10 thoughts on ““By no means insensible to flattery”

  1. Karen Ronan

    Fascinating revelations about a most unique person. Napoleon was so stupid sometimes. So obstinate for no reason. That’s how he ended up where he did. (I still love him…)

    Liked by 1 person

  2. Josefa vom Jaaga

    There’s little to add about the situation in Italy in 1813/4, except that surely Napoleon is not alone at fault. It is by no means sure that Eugène would have agreed to seeing his Italians under Murat’s command; after all, he had already protested against being subordinated to Murat in 1812. And at some point, the two of them could just have tried to come to grips with each other on their own, without Napoleon ordering them to. Sheesh, they were grown men!

    And can I just say how much I love the scene with Murat being thrown of his horse, cursing and then limping over to that woman in order to grant her petition?


    1. He’s not alone at fault, but he certainly didn’t help matters by publicly humiliating Murat/praising Eugène in the Moniteur after Murat left the army during the retreat from Russia. It was typical Napoleon stoking up more tension between his subordinates which ended up backfiring and hurting his own interests later on. And Murat had become so enamored with the idea of being king of all Italy that he would’ve viewed his men being subordinated to Eugène in any capacity as a blow to his credibility with the Italians.

      The story about him getting thrown from his horse before granting the petition is one of my absolute favorite Murat anecdotes, it’s such a great snapshot of his personality and how, even though he had a hair-trigger temper, he never let it manage him. There’s another anecdote from Pépé I’ll put up in a future post where he talks about how corrupt the suppliers of the Sicilian expedition were and how Murat had been urged to have them shot, and he ends it by saying Murat worked himself up into a fury but ended by pardoning them. Again, very typical Murat.

      I also have to laugh at Pépé describing him tearing up Napoleon’s letter and stamping it into the ground, but then gathering up all the scattered pieces. One can just imagine Caroline’s reaction to this scene.

      Liked by 1 person

      1. Josefa vom Jaaga

        Napoleon’s whole way of thinking after Russia truely baffles me, but particularly the way he acts towards some key figures (also Metternich, the Pope, Fernando of Spain, even his brother Joseph). I think there are several quotes in which Napoleon claims that he could easily sway Murat whenever he wanted to. And he probably could have just as easily convinced (or at least intimidated) Eugène. So why did he not do it, at this time, when he needed both of them the most? If he had told each of them separately: Look, I know there’s no love lost between you two but I need you both, and I love you both, would they not have at least tried to get along? If he knew they rivaled with each other for his love, and if he was ready to use that to his advantage before, why did he not do it then?

        On a side not: the difference in tone in Eugène’s letters is funny. Towards Napoleon, he usually holds back – and in his letters to his wife he then lashes out against »ce diable de roi de Naples«. Maybe on some level, he even felt he was overreacting.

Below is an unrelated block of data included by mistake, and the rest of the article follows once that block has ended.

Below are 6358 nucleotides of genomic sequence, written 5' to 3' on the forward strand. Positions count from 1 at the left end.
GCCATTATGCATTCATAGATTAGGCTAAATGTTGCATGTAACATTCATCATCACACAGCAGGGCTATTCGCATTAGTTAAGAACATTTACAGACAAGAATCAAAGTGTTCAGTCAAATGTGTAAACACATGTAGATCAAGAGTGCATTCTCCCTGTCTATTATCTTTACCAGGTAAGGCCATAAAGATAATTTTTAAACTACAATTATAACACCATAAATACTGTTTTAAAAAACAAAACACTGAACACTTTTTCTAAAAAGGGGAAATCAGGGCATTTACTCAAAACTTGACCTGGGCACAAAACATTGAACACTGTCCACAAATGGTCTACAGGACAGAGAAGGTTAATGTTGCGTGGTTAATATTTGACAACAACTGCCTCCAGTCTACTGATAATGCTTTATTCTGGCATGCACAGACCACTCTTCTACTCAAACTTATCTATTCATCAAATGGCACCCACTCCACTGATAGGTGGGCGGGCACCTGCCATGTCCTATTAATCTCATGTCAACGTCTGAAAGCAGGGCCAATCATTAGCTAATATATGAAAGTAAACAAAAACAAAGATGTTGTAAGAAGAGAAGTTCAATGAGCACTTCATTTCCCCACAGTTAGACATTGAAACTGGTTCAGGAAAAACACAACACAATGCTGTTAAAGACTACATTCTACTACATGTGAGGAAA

2. Napoleon’s thinking post-1812 really is hard to grasp sometimes. I feel like the collapse of the Russian campaign, combined with the attempted coup by Malet back in Paris, shook him a great deal. And rather than show any weakness by taking a conciliatory approach with Murat in 1813, he doubled down on exerting his dominance over him and just expecting Murat to fall in line accordingly; anything less would’ve (in Napoleon’s view) threatened his steadily waning grip on power.

        I’m also not sure when, exactly, Napoleon learned that Murat was negotiating with the Austrians, but he was at least aware of it by the time Murat rejoined the army for the 1813 campaign (or at least he strongly suspected it, which was confirmed for him when a captured Austrian general expressed visible surprise at seeing Murat in Napoleon’s camp). He might’ve still been able to sway Murat to some extent up until that point if he’d taken the right approach, but after Murat left the army and returned to Naples with the mindset that Napoleon’s defeat was probably certain, it was probably too late. Maybe he still could have if he hadn’t been so heavy-handed. I think Murat must’ve bristled knowing that Napoleon needed his support then more than ever and yet Napoleon was *still* treating him so disrespectfully. So I do think Pépé’s right here; Napoleon did himself no favors in his conduct towards Murat. Caroline had figured out how to manage Joachim eventually, but Napoleon either never did (which I have a hard time believing, since he himself told Caulaincourt at one point that it took a combination of “vexation and sentiment” when getting Murat to do what he wanted) or simply didn’t care to put in the effort (especially when he was mad at him for whatever reason) and just defaulted to leaning on his authority over Murat instead.

        Liked by 1 person

  3. Josefa vom Jaaga

    Maybe that’s the main difference in Napoleon’s attitude towards Murat on one hand and Eugène on the other: Murat he saw as a potential rival (not that he ever would have admitted that, of course, and in addition to all other potential insecurities). He knew Murat had the ambition and, at least to some degree, the ability. Compared to that, Eugène seemingly lacked ambition, which is probably why both Joseph and Napoleon qualified him as a “mediocre character”. What Eugène wanted was to be brave, have fun, get the girl, live a good life. Hardly someone who might ever pose a challenge to Napoleon. It seems Eugène on several occasions went to great lengths to make sure Napoleon kept up that opinion of him.